Social Networks Are Great, But They’re a Terrible Place to Get News

Social networks are fun, and even useful. But they’re a terrible primary tool for staying informed about the world. Here’s why—and what you should be using instead.

I’m not saying social networks are bad! I got this job basically by tweeting, and I really value the relationships I’ve made online. I also find a lot of informative articles using these networks, which is awesome. But social media isn’t a great primary tool for learning about current events.

Nuance Rarely Goes Viral

People tend to share and upvote things that resonate on an emotional level and confirm an existing worldview. In politics, this means jokes and headlines that “prove” the other side is wrong. In the tech ecosystem, where I work, it tends to be articles that “prove” the company you don’t like is bad.

RELATED: How Facebook’s News Feed Sorting Algorithm Works

There are exceptions, of course. But this is a very real pattern.

It’s too bad, because stories like this are rarely useful. I’ve written for a number of technology sites and have seen this play out several times. Stories that I put a lot of work into, that I’m proud of, barely attract an audience. Meanwhile, quick stories that have an emotionally resonant headline spread far and wide, quickly collecting hundreds of thousands of views.

An article being emotionally resonant doesn’t mean it’s bad. But writers can’t cover every useful subject this way, and sometimes trying to do so is distracting. It’s hard to be fully informed reading only articles that totally ‘own’ one side or another.

I’m lucky to write for a site that doesn’t obsess over numbers, giving me the freedom to write boring stuff without consequence. I hope you’ll find some time to read stuff you initially find boring, because it’s the only way to learn about new subjects.

Algorithms Know What You’ve Been, Not What You Want To Be

There’s a difference between the person you are and the person you want to be. Social media algorithms don’t acknowledge that.

This means these systems end up encouraging your worst habits, without you even realizing it. Say you think that unconfirmed gossip about public figures isn’t helping you learn more about the world, or making you a better person. And yet, you sometimes click them. That’s relatable, right?

But every time you click a gossipy headline, you’re teaching an algorithm that you like those sorts of articles, which means you’re going to see those sorts of articles more often. This in turn gives you more opportunity to click those sorts of articles, and continue teaching the algorithm how much you like them. At no point will a social network ask you whether this is the person you aspire to be—they’ll just continue to quietly encourage what you yourself might feel is a bad habit.

Social networks are picking up on our worst habits, encouraging us to continue in those bad habits, and telling us it’s because that’s who we really are.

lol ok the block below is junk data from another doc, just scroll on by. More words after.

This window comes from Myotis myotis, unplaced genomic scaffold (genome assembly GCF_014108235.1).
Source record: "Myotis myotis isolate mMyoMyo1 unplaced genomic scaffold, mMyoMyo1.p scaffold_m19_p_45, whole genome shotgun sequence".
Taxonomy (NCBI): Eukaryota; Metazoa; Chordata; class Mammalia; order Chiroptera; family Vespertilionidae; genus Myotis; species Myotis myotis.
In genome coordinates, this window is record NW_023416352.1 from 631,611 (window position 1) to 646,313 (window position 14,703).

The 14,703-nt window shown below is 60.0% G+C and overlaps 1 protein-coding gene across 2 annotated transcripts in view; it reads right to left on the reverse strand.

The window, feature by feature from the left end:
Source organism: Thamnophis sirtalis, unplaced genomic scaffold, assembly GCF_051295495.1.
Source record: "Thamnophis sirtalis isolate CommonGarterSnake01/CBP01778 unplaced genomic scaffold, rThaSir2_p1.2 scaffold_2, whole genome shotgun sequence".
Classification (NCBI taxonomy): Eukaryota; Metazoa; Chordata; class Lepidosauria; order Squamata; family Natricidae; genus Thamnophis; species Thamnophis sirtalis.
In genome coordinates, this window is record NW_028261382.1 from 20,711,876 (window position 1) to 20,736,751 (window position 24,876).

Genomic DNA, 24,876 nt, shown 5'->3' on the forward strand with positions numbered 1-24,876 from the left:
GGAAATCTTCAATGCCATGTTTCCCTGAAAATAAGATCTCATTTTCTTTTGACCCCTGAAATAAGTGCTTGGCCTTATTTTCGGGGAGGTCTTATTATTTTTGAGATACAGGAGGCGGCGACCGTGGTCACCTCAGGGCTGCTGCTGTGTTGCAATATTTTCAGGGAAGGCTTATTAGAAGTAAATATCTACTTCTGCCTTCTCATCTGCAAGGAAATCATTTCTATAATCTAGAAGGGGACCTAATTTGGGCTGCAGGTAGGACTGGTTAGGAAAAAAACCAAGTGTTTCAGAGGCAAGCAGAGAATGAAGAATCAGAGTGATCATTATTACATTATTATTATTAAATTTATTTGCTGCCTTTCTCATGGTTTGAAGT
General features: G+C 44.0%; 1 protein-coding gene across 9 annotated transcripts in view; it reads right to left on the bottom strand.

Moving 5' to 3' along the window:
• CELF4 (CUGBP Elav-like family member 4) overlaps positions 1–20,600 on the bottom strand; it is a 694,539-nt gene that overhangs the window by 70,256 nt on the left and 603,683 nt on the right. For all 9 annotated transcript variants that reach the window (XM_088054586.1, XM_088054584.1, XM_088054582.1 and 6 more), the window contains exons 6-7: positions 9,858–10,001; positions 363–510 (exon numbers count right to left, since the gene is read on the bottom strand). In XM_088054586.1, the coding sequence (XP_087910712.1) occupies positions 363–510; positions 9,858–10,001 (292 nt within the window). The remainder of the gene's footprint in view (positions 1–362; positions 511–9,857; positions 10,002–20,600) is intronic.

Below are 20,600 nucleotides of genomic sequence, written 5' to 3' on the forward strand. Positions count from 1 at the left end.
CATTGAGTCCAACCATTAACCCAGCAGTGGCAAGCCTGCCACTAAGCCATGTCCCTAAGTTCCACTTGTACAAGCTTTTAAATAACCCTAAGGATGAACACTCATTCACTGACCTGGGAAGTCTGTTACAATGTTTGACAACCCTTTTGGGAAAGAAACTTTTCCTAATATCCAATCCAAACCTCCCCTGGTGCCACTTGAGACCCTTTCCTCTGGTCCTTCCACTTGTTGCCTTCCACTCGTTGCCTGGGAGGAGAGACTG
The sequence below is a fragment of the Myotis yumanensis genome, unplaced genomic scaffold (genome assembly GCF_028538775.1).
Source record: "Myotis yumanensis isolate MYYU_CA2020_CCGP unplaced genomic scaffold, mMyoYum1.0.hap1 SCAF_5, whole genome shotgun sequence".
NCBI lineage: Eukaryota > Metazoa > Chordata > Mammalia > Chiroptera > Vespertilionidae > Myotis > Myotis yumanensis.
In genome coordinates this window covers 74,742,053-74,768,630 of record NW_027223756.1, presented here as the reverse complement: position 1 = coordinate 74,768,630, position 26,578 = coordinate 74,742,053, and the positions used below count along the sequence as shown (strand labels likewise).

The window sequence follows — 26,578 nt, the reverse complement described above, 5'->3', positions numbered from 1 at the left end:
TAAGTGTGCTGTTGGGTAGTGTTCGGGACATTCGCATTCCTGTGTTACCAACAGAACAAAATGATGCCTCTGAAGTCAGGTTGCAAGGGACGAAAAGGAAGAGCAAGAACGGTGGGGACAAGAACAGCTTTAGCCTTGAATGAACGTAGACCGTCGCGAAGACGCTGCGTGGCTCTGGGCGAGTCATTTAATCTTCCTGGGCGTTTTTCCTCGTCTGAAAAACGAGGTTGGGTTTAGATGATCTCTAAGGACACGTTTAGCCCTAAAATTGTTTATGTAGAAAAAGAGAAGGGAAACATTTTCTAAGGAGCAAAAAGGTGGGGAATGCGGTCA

Social media algorithms don’t know about your aspirations. They only know about what you’ve done in the past.

You’re Missing Out On Good Stuff

Stop me if you’ve said this before: “the media” isn’t covering an issue that’s important to you. Sometimes that’s true, which sucks, but often the media is covering that issue. It’s just that the story isn’t getting a lot of likes, shares or retweets, and isn’t showing up on your news feed.

Major media publications write about a variety of topics, but a lot of the most important information is too dry to ever go viral. And if you get all your news from social network, you’ll never see it.

Don’t Quit Social Networks, But Get News Somewhere Else

Again: I am not proposing that you give up on social media. It’s a great source of entertainment, and even a useful tool at times.

Instead, I suggest building a different habit for staying informed. Find some way to regularly see a broad cross-section of headlines about a variety of subjects. Stumble upon new ideas. And even better, stumble across those ideas in a forum where commenting and sharing isn’t as big a thing.

Here are a few suggestions I have for doing this:

  • Find a few media organizations you trust and visit their homepage regularly. You’ll see a wide cross-section of news on a variety of topics, curated by human editors instead of machines.
  • Learn how to use RSS. You can add the feeds for a few news organizations you trust and see every headline from them, instead of just the few stories that happen to go viral. You’ll be surprised how much you’re missing out on.
  • Subscribe to some physical magazines and newspapers. Oldschool I know, but something about paging through paper makes you more likely to read about topics you otherwise wouldn’t be interested in.
  • If paper is just too retro, use Calibre to download entire magazines to your Kindle instead. It works surprisingly well, and is free.
  • Google News just had a major update, and it’s a great way to browse articles about any topic from multiple reputable news sources, including local ones. Give it a try.

These are just a few tips, of course: the specific steps don’t matter. The important thing is you build some kind of habit outside of social media that keeps you informed. No app is going to do this for you, so it’s important that you build your own discipline.

And hey, if you find something interesting and nuanced, you could also share it online. You’ll be fighting the pattern of nonsense, and maybe it’ll get a couple of likes.

Photo Credit: Billion Photos/Shutterstock.com

Justin Pot is the News Editor for How-To Geek. He lives in Hillsboro, Oregon. Follow him on Twitter and Facebook, if you want. You don't have to.